COP26 needs a very different approach to climate change discussions if we are going to talk our way to success
When I was a young man playing rugby, I was in an environment where I felt (rightly or wrongly) that it was only socially acceptable to be straight, so I pretended! It may not have been particularly healthy for my personal wellbeing, but it didn't take long to learn what to say and how to behave in order to convince those around me. And it worked pretty well! So much so that when one of my teammates later met my boyfriend at a wedding, he famously said to the bride and groom that I "couldn't possibly be gay because he played rugby with me for years!"
So why is this little anecdote so relevant to COP 26? Well… because if a shy, introverted gay boy can pull off being straight, then it is not exactly hard for politicians with their armies of speech writers, advisers and spin doctors to pretend to be green. And that is what many of them are doing!
It is clear that this is hugely aggravating to many people. Prince William was moved to say that:
"We can't have more clever speak, clever words but not enough action."
And Greta Thunberg did a wonderful speech at the Youth4Climate conference in Milan, knocking the hollow "blah, blah, blah" statements that are rolled out as politicians compete with each other to say things that sound incredibly grand but mean absolutely nothing. She added that:
"Our hopes and ambitions drown in their empty promises."
These comments reflect the overwhelming sense of frustration at our politicians' willingness to make promises that turn into nothing, to say one thing to a green summit and then something different to their voters, or to just ignore the science and to avoid the debate.
But is it really the fault of our political leaders? We have created an environment where only one opinion is socially acceptable, and it is therefore absolutely no surprise they are pretending! Rather than blame the leaders for their "blah, blah, blah" statements, we need to realise that that is purely a reflection of the one-dimensional echo chamber that we have created.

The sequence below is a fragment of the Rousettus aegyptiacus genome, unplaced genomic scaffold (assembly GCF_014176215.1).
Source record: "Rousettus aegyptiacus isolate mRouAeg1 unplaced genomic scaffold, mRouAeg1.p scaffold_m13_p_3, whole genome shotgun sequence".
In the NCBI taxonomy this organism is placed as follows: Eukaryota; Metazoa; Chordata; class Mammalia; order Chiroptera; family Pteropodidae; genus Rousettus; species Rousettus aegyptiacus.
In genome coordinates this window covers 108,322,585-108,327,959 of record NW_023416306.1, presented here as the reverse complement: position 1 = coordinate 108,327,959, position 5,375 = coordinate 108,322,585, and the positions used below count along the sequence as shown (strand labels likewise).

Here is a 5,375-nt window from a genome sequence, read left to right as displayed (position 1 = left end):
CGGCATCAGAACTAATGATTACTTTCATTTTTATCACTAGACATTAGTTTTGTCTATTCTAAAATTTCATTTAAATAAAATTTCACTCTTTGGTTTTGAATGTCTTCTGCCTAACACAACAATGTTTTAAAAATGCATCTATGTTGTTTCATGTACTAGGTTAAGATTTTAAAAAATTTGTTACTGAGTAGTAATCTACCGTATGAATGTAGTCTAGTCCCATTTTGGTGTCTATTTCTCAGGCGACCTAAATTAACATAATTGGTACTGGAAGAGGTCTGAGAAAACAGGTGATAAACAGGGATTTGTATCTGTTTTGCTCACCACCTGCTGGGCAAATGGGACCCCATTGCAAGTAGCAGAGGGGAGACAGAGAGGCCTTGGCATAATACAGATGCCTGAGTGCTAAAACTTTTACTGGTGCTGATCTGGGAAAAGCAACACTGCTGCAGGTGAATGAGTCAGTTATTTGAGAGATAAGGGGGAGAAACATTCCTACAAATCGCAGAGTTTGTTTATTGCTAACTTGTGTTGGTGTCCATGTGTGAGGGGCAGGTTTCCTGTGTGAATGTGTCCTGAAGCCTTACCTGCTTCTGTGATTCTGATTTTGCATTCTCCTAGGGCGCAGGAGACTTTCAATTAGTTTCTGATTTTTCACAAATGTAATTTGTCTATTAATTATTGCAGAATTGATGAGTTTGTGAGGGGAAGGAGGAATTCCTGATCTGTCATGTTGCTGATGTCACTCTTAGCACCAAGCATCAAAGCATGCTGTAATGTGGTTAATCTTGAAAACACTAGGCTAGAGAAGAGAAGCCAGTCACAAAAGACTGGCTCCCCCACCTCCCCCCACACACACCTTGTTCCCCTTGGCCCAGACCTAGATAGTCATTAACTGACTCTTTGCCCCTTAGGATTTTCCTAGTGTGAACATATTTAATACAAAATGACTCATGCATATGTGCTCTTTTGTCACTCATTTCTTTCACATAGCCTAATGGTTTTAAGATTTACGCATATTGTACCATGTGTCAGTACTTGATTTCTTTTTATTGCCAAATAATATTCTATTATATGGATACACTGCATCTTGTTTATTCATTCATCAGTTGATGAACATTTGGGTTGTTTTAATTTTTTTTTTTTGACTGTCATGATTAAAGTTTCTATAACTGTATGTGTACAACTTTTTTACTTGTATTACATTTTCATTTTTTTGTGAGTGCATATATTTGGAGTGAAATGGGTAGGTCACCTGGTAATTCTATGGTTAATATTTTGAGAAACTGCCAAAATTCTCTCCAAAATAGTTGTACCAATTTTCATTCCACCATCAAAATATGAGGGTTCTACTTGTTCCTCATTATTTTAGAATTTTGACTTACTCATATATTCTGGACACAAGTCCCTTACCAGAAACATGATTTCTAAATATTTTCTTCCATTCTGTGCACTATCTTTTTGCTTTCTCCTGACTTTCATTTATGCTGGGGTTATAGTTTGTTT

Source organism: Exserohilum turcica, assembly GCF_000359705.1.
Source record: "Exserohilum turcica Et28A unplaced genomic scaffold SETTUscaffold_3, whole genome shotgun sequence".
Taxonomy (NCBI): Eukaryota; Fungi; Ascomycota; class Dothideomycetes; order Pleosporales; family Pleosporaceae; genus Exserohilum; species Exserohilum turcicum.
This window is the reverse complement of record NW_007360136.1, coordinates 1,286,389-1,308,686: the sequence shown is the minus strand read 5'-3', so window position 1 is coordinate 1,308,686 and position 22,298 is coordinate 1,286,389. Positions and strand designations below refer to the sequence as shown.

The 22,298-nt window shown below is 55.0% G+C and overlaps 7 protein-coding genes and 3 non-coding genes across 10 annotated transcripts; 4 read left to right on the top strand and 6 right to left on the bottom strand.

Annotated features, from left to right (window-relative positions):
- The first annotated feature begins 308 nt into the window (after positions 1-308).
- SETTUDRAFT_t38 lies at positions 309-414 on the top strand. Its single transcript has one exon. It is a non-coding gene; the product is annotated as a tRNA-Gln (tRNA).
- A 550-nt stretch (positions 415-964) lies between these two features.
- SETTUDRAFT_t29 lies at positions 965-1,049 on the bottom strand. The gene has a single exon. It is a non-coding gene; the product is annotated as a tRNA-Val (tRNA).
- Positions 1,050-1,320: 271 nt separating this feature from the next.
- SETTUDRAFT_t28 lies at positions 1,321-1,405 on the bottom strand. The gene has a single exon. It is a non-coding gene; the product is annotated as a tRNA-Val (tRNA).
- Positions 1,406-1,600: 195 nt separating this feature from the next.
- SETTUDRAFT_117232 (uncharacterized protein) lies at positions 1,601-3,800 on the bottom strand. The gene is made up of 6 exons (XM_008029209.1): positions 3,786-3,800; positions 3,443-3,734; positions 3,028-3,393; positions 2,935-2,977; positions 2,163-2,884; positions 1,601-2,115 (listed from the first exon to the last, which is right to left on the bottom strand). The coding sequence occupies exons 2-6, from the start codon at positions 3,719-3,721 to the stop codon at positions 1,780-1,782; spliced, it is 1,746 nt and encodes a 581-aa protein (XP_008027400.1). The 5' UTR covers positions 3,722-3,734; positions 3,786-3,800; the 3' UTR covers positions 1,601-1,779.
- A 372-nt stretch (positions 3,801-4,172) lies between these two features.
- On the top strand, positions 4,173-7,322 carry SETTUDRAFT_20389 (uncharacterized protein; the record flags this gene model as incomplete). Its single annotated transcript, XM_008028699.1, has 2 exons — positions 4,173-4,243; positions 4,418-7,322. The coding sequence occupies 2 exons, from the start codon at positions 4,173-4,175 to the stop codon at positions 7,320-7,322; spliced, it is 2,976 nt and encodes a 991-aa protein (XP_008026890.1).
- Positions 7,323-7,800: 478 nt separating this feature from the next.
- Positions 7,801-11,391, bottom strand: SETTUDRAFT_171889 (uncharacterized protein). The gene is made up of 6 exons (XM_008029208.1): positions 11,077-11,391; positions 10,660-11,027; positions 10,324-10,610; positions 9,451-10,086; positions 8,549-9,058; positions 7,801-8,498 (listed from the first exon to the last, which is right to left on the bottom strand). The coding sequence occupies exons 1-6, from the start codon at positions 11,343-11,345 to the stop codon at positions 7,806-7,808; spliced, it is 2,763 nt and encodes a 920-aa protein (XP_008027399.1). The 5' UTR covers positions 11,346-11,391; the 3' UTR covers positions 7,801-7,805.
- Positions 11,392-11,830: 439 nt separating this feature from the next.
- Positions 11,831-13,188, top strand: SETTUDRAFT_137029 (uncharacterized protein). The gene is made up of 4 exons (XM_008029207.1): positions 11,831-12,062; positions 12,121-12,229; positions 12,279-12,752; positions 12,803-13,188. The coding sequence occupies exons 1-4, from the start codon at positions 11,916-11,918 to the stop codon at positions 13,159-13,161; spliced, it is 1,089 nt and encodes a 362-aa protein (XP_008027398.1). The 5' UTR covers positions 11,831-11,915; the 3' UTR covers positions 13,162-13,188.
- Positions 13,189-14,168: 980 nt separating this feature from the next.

In an article about the summit, Andrew Rawnsley wrote that:
"A key role of the host is to charm and cajole other governments to do dramatically better at cutting their output of greenhouse gases."
How depressing! Is cajoling really the answer? If we actually want to solve the problems that we are facing and to find solutions, then shouldn't we be facilitating some deep and honest conversations? If countries or leader are not convinced by the forecasts of doom, then shouldn't we be trying to understand why? If leaders don't believe that their voters are ready to make any big sacrifices, then don't we need to explore the reasons for this? If countries want to prioritise their economic growth over the environmental impact, then shouldn't we listen to why they are making that choice?
These are the conversations that I want to hear, because these doubts and concerns reflect the opinion in broader society. We may not want to admit it, but huge numbers think the forecasts of doom are overstated, are not prepared to give up things or make major changes to their lifestyle, or just think that there are bigger problems facing them in their day-to-day lives. We are not going to solve our global problems if we close our eyes and ears to this broad church of opinion. We are not going to solve problems if the cynics are not engaged, or worse still, not even at the table. And we are not going to solve problems if saying the right thing is valued more highly than speaking the truth.